Anyone who has worked with Stephen Harper will tell you his top priority is message control. Control the message and you control outcomes.
That’s why, upon becoming prime minister in 2006, he put in place the most all-encompassing vetting system Ottawa had ever seen. Nothing could go out, not even the most minor of communications, without approval from head office.
But to control the message, you have to have influence in the media. So how’s this for a coup? Harper now has one of his former directors of communications, Kory Teynecke, as de facto boss of Sun Media coverage. The same Teynecke is also leading the bid from the same organization to create a new conservative television network.
On the newspaper side, Teynecke has already overhauled Sun Media’s Ottawa bureau. Several good reporters have been moved out. The replacements are good reporters as well. But anyone who doesn’t think they will be under pressure to provide a lot of Conservative spin is deluding themselves. The changes were made for a purpose, and the purpose was hardly to have the new hires rushing out to hold the government’s feet to the fire.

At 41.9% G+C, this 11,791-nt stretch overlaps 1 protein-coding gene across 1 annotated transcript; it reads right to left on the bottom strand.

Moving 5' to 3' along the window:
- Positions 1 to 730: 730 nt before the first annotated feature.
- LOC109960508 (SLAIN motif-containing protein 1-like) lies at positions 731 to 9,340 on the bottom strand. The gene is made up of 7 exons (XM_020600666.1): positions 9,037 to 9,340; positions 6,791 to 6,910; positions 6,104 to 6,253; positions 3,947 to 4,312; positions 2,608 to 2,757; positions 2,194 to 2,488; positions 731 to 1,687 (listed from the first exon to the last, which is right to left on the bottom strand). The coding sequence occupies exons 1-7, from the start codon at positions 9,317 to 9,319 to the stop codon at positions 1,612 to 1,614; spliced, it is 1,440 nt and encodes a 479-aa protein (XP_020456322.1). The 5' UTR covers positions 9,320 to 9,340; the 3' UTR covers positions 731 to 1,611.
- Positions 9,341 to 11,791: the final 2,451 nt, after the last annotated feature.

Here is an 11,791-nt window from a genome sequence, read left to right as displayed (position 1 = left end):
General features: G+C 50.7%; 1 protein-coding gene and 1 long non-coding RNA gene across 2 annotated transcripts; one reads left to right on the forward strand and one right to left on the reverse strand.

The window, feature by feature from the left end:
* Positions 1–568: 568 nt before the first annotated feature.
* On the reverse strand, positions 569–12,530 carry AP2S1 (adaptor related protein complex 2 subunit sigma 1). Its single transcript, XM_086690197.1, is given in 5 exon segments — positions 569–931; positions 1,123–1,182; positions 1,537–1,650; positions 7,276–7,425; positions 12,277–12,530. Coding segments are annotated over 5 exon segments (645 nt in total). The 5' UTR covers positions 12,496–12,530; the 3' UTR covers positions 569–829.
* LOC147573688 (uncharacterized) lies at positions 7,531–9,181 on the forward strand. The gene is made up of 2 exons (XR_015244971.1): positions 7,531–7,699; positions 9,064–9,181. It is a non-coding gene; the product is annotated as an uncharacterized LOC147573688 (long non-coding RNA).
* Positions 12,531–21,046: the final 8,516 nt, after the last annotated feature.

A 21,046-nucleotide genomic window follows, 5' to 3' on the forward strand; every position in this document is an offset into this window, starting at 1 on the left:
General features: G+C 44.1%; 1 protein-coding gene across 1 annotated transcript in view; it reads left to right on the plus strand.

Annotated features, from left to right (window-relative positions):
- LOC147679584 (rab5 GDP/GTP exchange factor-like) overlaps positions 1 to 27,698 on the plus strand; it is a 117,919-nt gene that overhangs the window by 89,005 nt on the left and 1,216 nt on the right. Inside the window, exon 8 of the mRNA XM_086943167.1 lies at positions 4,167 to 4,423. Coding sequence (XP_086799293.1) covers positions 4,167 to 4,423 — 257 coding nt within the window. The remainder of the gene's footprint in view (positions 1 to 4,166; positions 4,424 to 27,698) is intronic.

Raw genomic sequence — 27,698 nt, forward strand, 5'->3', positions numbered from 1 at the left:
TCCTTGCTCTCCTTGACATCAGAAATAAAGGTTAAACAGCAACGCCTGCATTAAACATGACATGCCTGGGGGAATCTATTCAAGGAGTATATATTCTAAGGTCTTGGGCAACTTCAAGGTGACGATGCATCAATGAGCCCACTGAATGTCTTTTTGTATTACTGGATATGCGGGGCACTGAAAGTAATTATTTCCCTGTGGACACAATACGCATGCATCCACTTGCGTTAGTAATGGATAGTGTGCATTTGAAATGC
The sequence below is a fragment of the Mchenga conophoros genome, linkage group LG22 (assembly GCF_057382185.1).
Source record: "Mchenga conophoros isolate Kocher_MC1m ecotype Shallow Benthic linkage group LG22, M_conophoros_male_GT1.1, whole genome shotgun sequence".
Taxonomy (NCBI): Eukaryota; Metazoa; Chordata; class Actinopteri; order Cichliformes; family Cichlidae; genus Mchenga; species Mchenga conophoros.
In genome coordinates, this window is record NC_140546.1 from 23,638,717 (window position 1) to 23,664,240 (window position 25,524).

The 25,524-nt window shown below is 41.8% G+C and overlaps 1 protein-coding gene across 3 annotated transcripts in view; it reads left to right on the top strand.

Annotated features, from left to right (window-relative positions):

On the TV side, the new network needs regulatory approval to get up and running. The CRTC will be under tremendous pressure to provide it. As has been demonstrated, Harper does not take kindly to tribunals or commissions that go against his wishes. Those who sit on them can be replaced or have their decisions overturned. Chances of the PM standly idly by and watching this network proposal get shelved are next to nil.
The new network won’t be as biased as Fox News in the United States, its promoters claim. But in attacking the work of the CBC’s Don Newman, they showed their true colours. If they had one-half the experience, the depth and the erudition of Newman, they should consider themselves lucky.
Having one of his former promoters running Sun Media is just one of two great media turns for the prime minister. The other was the recent auction of the Canwest newspapers. Just when it looked like the conservative flagship, The National Post, and the chain’s other big-city newspapers were about to be taken over by liberally inclined buyers, Canwest’s Paul Godfrey came to the rescue with an 11th-hour bid that will keep the papers in the conservative stable.
The prime minister stood on the verge of losing the media balance of power in the country. Not only has he maintained it, he has now increased it.
Lawrence Martin is a journalist and author of 10 books who writes about national affairs from Ottawa.